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Wednesday, July 02, 2008

Striking Paydirt

I find it so rare when someone else checks your math, that I like to point it out. From TOD:
Ok, I think I understand now. Would this be a correct interpretation of your model above? (I define some new notations here, but I feel I have to in order to be unambiguous)


L = total, finite volume where it is possible to find oil,
alpha = density of oil = (total volume of oil)/L,
S = total volume we have searched.

Define as the volume of discovered oil:
D(S,L) = alpha*S if S <= L, and D(S,L) = alpha*L if S > L.

Now, model S and L as exponentially distributed stochastic variables with means lambda and L_0 respectively. Thus D(S,L) is random too. Compute the mean (by evaluating integrals like in the derivation above) gives

E[D(S,L)] = alpha*/(1/lambda + 1/L_0).

Now, we may let lambda depend on time, for instance lambda = lambda(t) = k*t^N or lambda(t) = A*exp(B*t) as above.

With this in mind, perhaps one should try to use a more realistic distribution for the true depth L than the exponential distribution (it should clearly not have so much mass close to zero)? Any ideas?
I appreciate the way Vitalis framed it as an expected value. I do this calculation so often, that I tend to forget to qualify with the E[ ] notation.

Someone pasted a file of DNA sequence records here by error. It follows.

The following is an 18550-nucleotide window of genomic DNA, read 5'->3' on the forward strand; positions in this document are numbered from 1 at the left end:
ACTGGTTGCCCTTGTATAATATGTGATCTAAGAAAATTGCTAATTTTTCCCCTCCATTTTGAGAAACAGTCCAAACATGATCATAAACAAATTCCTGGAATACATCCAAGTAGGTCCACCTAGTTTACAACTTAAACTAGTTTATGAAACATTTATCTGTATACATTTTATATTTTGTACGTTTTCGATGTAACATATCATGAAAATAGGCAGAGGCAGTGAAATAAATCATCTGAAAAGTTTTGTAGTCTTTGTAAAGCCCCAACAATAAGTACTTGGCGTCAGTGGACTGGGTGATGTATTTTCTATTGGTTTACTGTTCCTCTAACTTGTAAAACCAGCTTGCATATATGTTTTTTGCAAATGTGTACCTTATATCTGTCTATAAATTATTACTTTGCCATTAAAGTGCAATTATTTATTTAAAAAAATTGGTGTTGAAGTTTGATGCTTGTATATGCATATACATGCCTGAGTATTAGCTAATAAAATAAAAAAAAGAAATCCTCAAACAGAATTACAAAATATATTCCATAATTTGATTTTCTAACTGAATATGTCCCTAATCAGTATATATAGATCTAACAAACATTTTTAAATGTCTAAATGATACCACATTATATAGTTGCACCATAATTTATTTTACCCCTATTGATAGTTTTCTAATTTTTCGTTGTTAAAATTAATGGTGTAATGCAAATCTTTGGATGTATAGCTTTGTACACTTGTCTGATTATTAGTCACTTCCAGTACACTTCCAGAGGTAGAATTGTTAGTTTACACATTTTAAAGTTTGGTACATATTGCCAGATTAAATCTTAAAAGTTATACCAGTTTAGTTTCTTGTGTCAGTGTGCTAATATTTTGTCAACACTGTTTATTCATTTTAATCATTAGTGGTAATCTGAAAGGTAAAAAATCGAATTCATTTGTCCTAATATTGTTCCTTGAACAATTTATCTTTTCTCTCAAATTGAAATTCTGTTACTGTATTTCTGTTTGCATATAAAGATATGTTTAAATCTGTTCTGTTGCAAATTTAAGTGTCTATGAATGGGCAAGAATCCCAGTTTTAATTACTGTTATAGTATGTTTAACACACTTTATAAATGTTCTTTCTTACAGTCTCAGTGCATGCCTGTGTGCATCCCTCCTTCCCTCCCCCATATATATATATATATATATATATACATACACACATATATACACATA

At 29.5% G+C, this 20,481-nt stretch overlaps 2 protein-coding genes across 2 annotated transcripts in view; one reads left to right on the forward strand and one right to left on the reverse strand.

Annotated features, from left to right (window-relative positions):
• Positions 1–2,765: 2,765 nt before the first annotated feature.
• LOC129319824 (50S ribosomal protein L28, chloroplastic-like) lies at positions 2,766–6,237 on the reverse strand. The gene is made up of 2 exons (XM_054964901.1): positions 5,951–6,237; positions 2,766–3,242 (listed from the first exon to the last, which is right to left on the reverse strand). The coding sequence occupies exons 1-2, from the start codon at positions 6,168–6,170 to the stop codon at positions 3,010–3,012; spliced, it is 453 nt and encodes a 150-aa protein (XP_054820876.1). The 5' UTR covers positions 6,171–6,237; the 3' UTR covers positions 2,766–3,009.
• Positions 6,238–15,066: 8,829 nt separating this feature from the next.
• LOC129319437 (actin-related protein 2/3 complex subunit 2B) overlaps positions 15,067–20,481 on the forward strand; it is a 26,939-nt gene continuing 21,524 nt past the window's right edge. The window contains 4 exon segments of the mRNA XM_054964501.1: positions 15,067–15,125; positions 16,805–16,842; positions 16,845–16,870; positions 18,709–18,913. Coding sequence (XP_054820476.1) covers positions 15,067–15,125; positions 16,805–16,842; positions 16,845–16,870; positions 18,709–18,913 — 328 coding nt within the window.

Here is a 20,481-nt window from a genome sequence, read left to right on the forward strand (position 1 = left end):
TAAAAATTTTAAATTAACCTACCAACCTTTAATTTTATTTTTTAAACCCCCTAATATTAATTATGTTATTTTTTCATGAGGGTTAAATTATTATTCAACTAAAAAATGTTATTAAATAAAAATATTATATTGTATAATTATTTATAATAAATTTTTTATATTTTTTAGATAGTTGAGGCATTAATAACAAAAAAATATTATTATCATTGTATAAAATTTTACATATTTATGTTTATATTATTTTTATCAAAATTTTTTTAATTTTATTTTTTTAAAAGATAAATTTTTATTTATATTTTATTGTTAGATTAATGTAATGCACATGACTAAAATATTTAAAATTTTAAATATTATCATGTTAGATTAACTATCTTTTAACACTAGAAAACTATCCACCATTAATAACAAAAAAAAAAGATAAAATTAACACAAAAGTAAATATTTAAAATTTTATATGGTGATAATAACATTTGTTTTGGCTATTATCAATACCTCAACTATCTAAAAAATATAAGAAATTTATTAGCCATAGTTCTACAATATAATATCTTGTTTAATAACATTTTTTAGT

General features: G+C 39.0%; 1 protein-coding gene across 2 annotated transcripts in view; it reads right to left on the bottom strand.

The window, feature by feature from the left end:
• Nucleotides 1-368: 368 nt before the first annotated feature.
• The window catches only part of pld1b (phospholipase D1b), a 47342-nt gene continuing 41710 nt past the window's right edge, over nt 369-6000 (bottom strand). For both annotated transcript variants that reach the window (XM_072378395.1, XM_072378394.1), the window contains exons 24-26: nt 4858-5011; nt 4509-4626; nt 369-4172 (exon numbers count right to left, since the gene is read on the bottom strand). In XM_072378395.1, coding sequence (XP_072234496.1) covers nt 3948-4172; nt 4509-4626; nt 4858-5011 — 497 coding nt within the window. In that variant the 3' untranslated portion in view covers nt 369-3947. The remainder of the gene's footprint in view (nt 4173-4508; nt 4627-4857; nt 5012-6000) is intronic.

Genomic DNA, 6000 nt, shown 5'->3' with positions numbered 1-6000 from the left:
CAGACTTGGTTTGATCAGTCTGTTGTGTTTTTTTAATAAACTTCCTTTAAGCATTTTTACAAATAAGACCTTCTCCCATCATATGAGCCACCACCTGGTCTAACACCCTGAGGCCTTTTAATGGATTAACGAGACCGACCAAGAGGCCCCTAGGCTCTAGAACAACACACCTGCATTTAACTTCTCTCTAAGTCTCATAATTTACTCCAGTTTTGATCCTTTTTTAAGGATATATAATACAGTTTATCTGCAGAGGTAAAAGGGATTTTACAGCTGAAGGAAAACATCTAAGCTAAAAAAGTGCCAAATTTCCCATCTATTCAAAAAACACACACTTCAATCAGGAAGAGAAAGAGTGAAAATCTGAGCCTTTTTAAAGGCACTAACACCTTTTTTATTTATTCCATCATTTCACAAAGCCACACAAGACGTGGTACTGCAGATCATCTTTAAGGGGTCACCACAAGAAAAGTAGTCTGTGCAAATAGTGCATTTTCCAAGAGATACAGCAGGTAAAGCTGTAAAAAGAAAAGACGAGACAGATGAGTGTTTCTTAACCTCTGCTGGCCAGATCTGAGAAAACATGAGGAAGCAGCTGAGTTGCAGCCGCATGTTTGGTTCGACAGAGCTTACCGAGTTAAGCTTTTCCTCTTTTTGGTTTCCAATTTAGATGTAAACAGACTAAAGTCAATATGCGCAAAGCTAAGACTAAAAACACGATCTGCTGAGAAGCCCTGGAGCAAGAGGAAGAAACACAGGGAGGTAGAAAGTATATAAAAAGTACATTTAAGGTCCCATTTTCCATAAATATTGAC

To answer his question, we have 3 candidate distributions: the Singly dispersive discovery describing a rectangular L0, where you have a finite constant depth "box" with uniform distribution; and then the damped exponential, which forms the Double dispersed discovery that Vitalis confirmed. The third involves a suggestion by Khebab upthread, where he thinks a sweet spot exists between 7,000 to 15,000 feet. This last one I don't believe differs much from the uniform model. I would not think it too difficult to mathematically derive but intuition and history says that we find enough oil near the surface (think Texas and Pennsylvania) that it could prove harder to rationalize without unduly complicating the model.

So if we use the single and doubly dispersive model, it can give us some good bounds, with the third one probably being more sharply defined than the single.


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